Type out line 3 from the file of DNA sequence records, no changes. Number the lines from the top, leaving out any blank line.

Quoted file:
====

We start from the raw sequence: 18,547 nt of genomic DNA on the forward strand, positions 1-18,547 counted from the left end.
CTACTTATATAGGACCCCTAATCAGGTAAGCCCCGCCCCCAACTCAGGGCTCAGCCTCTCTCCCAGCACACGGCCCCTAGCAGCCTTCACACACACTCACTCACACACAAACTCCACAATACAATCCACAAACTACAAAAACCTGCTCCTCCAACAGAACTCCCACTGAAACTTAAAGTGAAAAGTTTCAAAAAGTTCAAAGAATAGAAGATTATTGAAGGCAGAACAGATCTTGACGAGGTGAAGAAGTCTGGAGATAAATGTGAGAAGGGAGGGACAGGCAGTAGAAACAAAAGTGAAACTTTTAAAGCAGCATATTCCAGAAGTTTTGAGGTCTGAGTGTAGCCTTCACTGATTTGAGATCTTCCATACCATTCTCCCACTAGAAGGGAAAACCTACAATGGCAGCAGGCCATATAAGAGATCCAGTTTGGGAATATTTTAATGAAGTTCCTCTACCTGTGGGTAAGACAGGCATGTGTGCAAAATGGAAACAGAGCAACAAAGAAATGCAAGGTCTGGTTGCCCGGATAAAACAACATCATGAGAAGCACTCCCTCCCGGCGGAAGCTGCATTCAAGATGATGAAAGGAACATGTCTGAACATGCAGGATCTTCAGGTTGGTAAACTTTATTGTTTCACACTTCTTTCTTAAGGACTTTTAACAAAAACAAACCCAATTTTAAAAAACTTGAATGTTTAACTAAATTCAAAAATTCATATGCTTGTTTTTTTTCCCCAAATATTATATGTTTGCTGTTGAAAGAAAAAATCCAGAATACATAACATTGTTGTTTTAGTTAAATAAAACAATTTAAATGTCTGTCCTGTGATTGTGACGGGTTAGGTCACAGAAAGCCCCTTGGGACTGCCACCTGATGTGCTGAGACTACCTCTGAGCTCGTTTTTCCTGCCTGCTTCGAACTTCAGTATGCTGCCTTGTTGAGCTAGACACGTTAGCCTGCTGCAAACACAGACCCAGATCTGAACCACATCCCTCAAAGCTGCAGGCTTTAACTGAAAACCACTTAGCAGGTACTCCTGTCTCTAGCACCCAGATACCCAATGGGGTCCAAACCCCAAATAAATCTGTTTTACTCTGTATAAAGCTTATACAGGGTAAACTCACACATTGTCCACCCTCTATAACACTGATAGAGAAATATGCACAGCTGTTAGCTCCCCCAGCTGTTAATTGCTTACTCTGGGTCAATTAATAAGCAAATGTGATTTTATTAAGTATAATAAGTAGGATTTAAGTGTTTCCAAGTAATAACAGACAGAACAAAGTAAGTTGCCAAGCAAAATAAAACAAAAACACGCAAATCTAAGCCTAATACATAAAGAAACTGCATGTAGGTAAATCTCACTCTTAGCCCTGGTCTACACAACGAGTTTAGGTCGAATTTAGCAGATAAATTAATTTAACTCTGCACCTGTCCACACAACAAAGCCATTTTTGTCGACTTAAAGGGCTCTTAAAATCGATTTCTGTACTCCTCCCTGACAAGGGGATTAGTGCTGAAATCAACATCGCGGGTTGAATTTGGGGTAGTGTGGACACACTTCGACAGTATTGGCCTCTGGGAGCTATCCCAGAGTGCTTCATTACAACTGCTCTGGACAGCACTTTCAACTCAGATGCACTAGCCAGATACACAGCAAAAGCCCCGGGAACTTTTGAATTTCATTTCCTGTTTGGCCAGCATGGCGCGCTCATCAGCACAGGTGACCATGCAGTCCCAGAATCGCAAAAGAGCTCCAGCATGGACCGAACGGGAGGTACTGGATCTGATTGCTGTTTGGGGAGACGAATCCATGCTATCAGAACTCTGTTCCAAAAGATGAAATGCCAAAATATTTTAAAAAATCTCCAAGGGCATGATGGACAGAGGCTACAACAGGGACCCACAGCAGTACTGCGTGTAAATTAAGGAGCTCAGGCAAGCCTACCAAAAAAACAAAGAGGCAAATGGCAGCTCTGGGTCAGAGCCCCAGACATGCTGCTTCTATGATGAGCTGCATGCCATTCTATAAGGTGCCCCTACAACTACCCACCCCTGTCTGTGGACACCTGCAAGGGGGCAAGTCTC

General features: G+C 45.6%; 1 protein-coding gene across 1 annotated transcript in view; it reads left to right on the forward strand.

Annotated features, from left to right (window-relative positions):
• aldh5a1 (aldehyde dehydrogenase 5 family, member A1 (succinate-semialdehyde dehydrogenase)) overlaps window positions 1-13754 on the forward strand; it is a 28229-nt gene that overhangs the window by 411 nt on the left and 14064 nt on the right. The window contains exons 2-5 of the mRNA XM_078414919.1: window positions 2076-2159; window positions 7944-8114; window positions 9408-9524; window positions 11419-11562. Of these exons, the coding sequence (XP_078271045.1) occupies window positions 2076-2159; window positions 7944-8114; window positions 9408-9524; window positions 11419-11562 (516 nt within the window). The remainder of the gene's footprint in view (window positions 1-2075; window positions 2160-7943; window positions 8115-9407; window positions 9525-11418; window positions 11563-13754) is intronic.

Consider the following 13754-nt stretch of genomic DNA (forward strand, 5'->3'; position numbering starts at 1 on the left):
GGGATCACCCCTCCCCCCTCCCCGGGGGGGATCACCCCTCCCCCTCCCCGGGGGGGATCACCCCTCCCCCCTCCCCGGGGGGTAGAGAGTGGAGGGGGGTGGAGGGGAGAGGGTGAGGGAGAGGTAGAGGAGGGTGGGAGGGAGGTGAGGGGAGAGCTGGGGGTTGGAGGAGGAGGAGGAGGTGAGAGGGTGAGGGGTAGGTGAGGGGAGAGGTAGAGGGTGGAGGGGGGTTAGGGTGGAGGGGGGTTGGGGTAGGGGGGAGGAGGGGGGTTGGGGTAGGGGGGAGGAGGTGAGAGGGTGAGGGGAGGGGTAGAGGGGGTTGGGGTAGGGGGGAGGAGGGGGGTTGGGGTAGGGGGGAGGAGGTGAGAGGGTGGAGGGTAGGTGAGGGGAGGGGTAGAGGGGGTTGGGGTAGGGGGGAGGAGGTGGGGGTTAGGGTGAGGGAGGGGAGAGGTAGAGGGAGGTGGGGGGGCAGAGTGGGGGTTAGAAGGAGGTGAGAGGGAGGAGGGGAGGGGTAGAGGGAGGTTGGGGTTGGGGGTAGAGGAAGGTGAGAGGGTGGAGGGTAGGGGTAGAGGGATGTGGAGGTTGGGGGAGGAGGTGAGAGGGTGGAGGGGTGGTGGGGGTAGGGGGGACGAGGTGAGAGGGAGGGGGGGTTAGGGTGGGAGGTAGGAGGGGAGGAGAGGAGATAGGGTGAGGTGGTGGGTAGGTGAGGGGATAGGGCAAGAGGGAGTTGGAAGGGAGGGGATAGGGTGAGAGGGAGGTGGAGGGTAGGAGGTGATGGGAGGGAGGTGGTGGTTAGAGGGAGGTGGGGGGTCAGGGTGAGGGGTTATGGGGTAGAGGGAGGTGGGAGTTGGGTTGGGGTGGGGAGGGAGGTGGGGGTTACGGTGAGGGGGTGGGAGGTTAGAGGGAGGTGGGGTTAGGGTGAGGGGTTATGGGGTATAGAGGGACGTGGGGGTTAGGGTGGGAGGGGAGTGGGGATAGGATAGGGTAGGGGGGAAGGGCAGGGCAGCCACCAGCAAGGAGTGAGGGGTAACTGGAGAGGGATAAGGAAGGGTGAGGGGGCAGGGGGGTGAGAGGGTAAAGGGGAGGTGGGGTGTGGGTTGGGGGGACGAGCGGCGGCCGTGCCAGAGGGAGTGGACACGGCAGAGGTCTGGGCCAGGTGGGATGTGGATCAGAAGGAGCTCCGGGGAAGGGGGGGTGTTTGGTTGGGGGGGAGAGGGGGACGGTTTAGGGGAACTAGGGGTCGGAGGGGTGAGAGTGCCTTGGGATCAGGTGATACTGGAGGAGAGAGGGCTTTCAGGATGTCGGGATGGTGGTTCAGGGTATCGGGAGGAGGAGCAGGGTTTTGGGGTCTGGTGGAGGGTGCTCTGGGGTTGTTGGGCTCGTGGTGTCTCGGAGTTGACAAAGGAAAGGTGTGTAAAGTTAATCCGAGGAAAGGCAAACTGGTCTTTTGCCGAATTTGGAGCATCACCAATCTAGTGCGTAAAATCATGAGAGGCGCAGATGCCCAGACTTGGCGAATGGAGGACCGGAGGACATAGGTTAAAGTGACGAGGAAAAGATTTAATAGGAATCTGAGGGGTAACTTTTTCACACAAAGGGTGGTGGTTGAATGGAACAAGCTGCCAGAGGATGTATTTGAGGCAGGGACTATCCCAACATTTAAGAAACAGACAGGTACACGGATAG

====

General features: G+C 45.6%; 1 protein-coding gene across 1 annotated transcript in view; it reads left to right on the forward strand.